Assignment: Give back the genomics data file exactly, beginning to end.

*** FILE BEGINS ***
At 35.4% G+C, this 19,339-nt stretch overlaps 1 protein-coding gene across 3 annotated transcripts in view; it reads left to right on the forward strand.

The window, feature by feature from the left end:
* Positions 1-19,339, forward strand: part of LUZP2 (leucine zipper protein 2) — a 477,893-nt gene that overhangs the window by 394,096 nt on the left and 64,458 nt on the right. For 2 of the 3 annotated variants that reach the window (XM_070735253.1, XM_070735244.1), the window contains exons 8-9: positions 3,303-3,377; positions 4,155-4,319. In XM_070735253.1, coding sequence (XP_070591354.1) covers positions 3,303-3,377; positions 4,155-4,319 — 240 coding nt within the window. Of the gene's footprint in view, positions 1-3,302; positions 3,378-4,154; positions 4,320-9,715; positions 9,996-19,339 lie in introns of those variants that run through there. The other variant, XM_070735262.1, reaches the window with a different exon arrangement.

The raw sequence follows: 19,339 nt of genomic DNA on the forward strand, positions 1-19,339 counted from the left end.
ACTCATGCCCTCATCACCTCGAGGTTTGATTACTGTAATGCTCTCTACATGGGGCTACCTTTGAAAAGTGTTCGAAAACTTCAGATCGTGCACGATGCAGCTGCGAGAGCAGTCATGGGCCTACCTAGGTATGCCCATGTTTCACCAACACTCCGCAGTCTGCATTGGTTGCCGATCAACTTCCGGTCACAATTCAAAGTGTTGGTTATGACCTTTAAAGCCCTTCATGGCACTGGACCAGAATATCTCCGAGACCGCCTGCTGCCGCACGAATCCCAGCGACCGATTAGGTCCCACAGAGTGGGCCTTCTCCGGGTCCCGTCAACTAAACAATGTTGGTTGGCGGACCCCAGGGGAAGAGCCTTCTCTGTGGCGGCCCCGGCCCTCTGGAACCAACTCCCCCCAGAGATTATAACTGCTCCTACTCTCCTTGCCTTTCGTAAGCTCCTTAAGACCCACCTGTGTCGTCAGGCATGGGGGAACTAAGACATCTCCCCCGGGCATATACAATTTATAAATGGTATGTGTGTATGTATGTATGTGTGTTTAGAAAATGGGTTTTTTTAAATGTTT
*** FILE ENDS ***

At 35.4% G+C, this 19,339-nt stretch overlaps 1 protein-coding gene across 3 annotated transcripts in view; it reads left to right on the forward strand.

The window, feature by feature from the left end:
* Positions 1-19,339, forward strand: part of LUZP2 (leucine zipper protein 2) — a 477,893-nt gene that overhangs the window by 394,096 nt on the left and 64,458 nt on the right. For 2 of the 3 annotated variants that reach the window (XM_070735253.1, XM_070735244.1), the window contains exons 8-9: positions 3,303-3,377; positions 4,155-4,319. In XM_070735253.1, coding sequence (XP_070591354.1) covers positions 3,303-3,377; positions 4,155-4,319 — 240 coding nt within the window. Of the gene's footprint in view, positions 1-3,302; positions 3,378-4,154; positions 4,320-9,715; positions 9,996-19,339 lie in introns of those variants that run through there. The other variant, XM_070735262.1, reaches the window with a different exon arrangement.

The raw sequence follows: 19,339 nt of genomic DNA on the forward strand, positions 1-19,339 counted from the left end.
ACTCATGCCCTCATCACCTCGAGGTTTGATTACTGTAATGCTCTCTACATGGGGCTACCTTTGAAAAGTGTTCGAAAACTTCAGATCGTGCACGATGCAGCTGCGAGAGCAGTCATGGGCCTACCTAGGTATGCCCATGTTTCACCAACACTCCGCAGTCTGCATTGGTTGCCGATCAACTTCCGGTCACAATTCAAAGTGTTGGTTATGACCTTTAAAGCCCTTCATGGCACTGGACCAGAATATCTCCGAGACCGCCTGCTGCCGCACGAATCCCAGCGACCGATTAGGTCCCACAGAGTGGGCCTTCTCCGGGTCCCGTCAACTAAACAATGTTGGTTGGCGGACCCCAGGGGAAGAGCCTTCTCTGTGGCGGCCCCGGCCCTCTGGAACCAACTCCCCCCAGAGATTATAACTGCTCCTACTCTCCTTGCCTTTCGTAAGCTCCTTAAGACCCACCTGTGTCGTCAGGCATGGGGGAACTAAGACATCTCCCCCGGGCATATACAATTTATAAATGGTATGTGTGTATGTATGTATGTGTGTTTAGAAAATGGGTTTTTTTAAATGTTT